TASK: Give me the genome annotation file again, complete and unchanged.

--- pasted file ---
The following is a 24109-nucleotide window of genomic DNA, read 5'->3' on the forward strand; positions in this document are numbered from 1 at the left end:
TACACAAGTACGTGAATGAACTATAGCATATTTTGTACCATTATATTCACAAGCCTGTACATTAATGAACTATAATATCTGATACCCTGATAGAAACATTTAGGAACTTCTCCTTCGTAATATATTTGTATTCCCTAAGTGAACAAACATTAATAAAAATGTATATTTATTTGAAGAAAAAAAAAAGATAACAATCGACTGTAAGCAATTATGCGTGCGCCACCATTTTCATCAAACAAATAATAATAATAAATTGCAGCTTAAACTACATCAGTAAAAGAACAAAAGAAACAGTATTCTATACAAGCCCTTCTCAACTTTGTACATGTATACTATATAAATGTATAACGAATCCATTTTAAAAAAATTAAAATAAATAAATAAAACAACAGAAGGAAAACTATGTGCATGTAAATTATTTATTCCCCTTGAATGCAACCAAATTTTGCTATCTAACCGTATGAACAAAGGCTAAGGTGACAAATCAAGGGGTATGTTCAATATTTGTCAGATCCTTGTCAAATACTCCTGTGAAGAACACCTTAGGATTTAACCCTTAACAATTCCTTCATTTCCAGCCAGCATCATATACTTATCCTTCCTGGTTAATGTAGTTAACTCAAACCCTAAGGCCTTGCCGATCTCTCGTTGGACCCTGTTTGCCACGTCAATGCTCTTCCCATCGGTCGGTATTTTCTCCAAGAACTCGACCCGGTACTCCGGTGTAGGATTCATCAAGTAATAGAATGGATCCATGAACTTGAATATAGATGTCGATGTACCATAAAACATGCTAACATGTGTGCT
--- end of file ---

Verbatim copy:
The following is a 24109-nucleotide window of genomic DNA, read 5'->3' on the forward strand; positions in this document are numbered from 1 at the left end:
TACACAAGTACGTGAATGAACTATAGCATATTTTGTACCATTATATTCACAAGCCTGTACATTAATGAACTATAATATCTGATACCCTGATAGAAACATTTAGGAACTTCTCCTTCGTAATATATTTGTATTCCCTAAGTGAACAAACATTAATAAAAATGTATATTTATTTGAAGAAAAAAAAAAGATAACAATCGACTGTAAGCAATTATGCGTGCGCCACCATTTTCATCAAACAAATAATAATAATAAATTGCAGCTTAAACTACATCAGTAAAAGAACAAAAGAAACAGTATTCTATACAAGCCCTTCTCAACTTTGTACATGTATACTATATAAATGTATAACGAATCCATTTTAAAAAAATTAAAATAAATAAATAAAACAACAGAAGGAAAACTATGTGCATGTAAATTATTTATTCCCCTTGAATGCAACCAAATTTTGCTATCTAACCGTATGAACAAAGGCTAAGGTGACAAATCAAGGGGTATGTTCAATATTTGTCAGATCCTTGTCAAATACTCCTGTGAAGAACACCTTAGGATTTAACCCTTAACAATTCCTTCATTTCCAGCCAGCATCATATACTTATCCTTCCTGGTTAATGTAGTTAACTCAAACCCTAAGGCCTTGCCGATCTCTCGTTGGACCCTGTTTGCCACGTCAATGCTCTTCCCATCGGTCGGTATTTTCTCCAAGAACTCGACCCGGTACTCCGGTGTAGGATTCATCAAGTAATAGAATGGATCCATGAACTTGAATATAGATGTCGATGTACCATAAAACATGCTAACATGTGTGCT